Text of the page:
The act of doing something involves two things:
- Assumption of a posture appropriate to the action.
- Performance of the action (or not).
The assumption of posture is "involuntrary" in that most people are not aware when it happens. The performance of the action is "voluntrary", and the choice to perform the action or not gives rise to the misleading sensation we call free will.
(Alexander technique is all about conscious control of the assumption of posture, and especially about inhibiting the assumption of habitual bad posture.)
If this seems a mundane, everyday definition of "free will", well, isn't "free will" something we experience every day?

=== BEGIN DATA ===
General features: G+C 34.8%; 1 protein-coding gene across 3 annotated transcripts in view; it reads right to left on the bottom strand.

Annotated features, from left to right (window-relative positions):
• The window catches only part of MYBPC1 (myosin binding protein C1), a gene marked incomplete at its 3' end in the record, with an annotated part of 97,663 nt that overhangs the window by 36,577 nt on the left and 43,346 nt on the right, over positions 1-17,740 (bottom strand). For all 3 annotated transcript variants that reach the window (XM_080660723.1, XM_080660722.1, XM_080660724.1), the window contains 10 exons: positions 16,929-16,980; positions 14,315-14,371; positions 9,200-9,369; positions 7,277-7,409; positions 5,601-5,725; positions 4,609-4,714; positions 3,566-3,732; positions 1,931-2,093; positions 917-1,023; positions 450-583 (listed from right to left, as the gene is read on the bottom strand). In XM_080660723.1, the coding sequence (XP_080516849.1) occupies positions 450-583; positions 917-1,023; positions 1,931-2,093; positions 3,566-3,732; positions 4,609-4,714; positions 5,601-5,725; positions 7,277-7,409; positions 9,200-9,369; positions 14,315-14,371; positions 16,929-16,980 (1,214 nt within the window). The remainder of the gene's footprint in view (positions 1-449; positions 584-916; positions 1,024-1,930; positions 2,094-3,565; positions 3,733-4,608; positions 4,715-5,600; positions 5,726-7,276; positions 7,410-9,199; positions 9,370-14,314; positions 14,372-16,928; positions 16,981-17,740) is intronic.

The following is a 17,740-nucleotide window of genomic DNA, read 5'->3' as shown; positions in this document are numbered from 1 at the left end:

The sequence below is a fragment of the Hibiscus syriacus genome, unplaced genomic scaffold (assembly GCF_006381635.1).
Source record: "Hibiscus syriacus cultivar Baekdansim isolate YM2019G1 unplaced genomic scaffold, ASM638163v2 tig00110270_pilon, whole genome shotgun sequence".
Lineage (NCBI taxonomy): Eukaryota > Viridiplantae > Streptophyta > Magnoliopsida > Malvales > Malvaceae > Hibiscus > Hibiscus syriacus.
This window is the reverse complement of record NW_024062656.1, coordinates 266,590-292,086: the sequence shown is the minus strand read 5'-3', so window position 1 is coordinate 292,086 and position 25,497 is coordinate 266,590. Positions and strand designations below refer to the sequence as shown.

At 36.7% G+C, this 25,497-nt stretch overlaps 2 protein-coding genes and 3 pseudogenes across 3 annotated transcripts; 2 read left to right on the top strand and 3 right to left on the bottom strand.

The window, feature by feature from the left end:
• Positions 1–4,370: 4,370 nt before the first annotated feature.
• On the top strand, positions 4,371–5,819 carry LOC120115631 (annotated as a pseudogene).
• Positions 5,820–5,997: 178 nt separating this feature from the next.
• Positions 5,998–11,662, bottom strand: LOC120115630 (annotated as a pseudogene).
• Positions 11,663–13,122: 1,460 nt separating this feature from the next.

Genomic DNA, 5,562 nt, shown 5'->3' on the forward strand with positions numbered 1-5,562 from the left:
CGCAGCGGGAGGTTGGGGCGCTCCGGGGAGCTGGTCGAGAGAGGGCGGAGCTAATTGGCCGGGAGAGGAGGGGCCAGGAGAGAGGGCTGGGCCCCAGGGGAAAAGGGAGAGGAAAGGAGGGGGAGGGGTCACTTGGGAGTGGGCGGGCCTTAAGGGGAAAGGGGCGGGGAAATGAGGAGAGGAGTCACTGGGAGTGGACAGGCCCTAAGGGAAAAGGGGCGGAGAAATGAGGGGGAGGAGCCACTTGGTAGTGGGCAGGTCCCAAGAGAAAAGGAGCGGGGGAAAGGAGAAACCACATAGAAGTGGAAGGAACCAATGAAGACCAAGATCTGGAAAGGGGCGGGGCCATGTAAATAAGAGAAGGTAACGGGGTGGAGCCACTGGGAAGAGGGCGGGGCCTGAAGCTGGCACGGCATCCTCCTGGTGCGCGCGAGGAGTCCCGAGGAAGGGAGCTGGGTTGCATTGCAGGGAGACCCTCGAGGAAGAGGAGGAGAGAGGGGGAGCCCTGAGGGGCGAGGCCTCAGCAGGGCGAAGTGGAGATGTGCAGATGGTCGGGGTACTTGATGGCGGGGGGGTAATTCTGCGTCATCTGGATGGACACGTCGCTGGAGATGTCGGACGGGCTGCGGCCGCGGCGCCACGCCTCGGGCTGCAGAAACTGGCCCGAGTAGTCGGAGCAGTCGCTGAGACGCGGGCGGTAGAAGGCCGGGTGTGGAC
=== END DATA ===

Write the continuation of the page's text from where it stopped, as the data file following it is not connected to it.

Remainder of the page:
A person (who has not studied Alexander technique, or equivalent) can have their sensation of free will overridden by giving them a strong expectation that they are going to assume some particular posture, that assumption of posture constituting an action of itself. Example: rest your arm loosely at your side, a little out from your body. Now imagine it rising (without actually deciding to make it rise).
This is a possible model for the phenomenon of demonic possession (SBS showed John Safron undergoing a rather good example of this recently).
Free will suddenly seems like a cheap parlour trick, which opens a whole can of worms about personal responsibility that i shall discuss at a later date. (Personal responsibility does still make sense, under certain reasonable assumptions. It only fails if there is a God who possesses (very near) infinite computing power.)